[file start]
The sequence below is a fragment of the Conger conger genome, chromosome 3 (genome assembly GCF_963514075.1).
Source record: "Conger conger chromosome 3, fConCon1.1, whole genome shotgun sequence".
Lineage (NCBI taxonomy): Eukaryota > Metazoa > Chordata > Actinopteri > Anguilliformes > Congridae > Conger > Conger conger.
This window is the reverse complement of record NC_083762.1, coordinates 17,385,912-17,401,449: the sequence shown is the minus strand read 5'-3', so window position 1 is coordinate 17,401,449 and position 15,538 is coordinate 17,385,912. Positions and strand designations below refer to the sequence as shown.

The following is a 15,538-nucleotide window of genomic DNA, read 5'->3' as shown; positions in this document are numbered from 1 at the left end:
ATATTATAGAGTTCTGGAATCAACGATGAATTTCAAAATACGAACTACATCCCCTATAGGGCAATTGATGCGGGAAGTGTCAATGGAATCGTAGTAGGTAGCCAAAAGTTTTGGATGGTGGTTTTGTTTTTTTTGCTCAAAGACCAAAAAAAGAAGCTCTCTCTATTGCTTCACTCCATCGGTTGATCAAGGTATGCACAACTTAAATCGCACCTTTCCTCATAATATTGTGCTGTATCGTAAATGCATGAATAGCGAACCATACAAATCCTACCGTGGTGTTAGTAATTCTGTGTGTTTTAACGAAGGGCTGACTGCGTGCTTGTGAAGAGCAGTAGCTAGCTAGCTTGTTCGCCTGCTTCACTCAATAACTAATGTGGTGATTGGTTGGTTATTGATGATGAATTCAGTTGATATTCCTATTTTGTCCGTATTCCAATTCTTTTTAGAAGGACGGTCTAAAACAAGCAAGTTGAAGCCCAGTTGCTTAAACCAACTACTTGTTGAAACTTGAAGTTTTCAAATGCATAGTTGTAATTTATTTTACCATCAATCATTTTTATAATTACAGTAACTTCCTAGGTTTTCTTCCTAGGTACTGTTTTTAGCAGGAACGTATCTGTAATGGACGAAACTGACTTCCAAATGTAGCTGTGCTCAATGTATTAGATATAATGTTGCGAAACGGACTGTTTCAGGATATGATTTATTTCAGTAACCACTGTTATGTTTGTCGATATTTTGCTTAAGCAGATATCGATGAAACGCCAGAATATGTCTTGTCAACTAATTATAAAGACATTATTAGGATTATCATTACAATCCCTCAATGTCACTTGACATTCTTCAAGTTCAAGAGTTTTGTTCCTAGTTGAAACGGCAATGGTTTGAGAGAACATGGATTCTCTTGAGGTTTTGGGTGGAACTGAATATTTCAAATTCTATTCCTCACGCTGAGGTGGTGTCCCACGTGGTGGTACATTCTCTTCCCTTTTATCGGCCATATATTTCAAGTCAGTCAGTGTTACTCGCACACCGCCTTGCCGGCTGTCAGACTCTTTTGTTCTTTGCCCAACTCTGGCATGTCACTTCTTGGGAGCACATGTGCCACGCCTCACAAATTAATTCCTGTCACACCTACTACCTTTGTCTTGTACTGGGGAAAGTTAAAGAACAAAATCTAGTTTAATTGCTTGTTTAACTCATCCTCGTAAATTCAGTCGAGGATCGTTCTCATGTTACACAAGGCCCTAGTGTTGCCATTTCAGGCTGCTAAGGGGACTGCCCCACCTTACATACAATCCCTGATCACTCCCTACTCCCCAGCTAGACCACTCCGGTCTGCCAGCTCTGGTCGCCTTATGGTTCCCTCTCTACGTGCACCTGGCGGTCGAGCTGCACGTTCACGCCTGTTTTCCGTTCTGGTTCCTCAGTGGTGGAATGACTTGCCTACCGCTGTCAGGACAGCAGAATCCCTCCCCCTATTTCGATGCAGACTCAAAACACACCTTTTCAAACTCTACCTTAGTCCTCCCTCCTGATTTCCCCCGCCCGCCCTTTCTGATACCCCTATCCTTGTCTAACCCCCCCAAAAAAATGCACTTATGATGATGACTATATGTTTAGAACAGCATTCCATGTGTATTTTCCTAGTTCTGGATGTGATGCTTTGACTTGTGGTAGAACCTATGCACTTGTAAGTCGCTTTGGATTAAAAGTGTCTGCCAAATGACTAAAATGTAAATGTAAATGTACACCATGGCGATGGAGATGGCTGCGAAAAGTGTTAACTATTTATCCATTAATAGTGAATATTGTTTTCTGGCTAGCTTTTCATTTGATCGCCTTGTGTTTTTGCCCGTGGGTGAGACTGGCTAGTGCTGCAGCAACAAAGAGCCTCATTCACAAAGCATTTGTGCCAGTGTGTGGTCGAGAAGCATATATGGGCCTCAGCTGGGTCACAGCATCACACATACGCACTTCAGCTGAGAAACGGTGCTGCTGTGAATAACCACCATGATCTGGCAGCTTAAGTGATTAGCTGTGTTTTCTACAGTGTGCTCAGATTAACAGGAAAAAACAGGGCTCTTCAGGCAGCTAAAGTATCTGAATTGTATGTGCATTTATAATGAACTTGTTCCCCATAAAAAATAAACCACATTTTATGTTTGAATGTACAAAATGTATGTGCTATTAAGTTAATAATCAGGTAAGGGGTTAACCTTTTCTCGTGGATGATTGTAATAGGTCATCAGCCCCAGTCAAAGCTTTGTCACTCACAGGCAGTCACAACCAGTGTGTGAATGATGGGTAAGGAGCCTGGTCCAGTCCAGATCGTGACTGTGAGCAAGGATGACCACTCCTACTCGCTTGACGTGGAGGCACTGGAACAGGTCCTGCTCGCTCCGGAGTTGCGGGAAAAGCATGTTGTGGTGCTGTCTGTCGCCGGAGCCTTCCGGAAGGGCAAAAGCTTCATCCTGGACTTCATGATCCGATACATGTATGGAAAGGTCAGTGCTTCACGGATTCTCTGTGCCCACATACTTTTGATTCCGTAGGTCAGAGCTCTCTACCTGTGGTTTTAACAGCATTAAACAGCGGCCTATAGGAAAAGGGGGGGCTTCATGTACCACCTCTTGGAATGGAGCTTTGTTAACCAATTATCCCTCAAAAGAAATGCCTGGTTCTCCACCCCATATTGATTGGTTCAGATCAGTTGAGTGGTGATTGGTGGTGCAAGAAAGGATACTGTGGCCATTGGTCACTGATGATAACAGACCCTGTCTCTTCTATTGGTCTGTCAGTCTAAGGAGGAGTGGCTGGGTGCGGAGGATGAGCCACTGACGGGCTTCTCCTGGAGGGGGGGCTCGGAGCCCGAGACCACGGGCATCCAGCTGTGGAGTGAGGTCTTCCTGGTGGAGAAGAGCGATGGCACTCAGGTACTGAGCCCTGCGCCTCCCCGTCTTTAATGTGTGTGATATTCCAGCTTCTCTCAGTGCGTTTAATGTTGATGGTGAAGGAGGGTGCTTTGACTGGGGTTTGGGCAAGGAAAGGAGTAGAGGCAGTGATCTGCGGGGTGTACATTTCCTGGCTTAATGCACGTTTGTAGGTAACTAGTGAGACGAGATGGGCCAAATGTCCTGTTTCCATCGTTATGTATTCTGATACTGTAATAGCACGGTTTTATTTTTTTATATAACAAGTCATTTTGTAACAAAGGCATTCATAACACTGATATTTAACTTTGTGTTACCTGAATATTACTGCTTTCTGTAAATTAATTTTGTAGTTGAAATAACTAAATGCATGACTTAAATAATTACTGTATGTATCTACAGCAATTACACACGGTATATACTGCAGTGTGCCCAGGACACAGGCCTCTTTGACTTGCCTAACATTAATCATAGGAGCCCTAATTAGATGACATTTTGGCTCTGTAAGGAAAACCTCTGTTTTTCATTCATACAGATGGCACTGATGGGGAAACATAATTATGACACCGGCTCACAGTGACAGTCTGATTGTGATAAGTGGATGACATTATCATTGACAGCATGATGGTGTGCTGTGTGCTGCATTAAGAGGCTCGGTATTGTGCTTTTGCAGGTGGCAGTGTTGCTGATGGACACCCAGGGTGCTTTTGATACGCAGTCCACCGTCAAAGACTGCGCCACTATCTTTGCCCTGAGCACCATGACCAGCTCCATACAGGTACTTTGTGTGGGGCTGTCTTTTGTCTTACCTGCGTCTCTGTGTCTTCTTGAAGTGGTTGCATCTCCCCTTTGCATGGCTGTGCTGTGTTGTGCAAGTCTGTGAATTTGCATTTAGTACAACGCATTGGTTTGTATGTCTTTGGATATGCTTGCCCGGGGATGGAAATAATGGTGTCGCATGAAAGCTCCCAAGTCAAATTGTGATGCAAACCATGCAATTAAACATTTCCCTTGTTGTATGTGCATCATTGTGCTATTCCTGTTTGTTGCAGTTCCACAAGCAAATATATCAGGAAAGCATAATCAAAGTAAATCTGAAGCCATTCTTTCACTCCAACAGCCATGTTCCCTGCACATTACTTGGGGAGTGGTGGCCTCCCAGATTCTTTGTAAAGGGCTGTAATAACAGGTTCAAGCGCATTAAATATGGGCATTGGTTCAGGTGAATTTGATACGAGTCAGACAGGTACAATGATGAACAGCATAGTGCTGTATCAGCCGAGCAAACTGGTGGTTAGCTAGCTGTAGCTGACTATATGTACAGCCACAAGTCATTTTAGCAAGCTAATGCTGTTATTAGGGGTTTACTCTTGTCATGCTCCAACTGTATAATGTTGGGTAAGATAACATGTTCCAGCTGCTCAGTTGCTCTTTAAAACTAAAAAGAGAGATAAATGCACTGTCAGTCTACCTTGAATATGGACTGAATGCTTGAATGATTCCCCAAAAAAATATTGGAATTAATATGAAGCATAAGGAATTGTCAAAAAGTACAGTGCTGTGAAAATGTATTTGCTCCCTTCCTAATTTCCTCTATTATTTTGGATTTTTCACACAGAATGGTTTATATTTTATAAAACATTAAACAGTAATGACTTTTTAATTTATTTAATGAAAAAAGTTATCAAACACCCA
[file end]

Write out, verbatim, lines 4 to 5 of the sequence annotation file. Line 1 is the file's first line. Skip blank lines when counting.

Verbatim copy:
This window is the reverse complement of record NC_083762.1, coordinates 17,385,912-17,401,449: the sequence shown is the minus strand read 5'-3', so window position 1 is coordinate 17,401,449 and position 15,538 is coordinate 17,385,912. Positions and strand designations below refer to the sequence as shown.

The following is a 15,538-nucleotide window of genomic DNA, read 5'->3' as shown; positions in this document are numbered from 1 at the left end: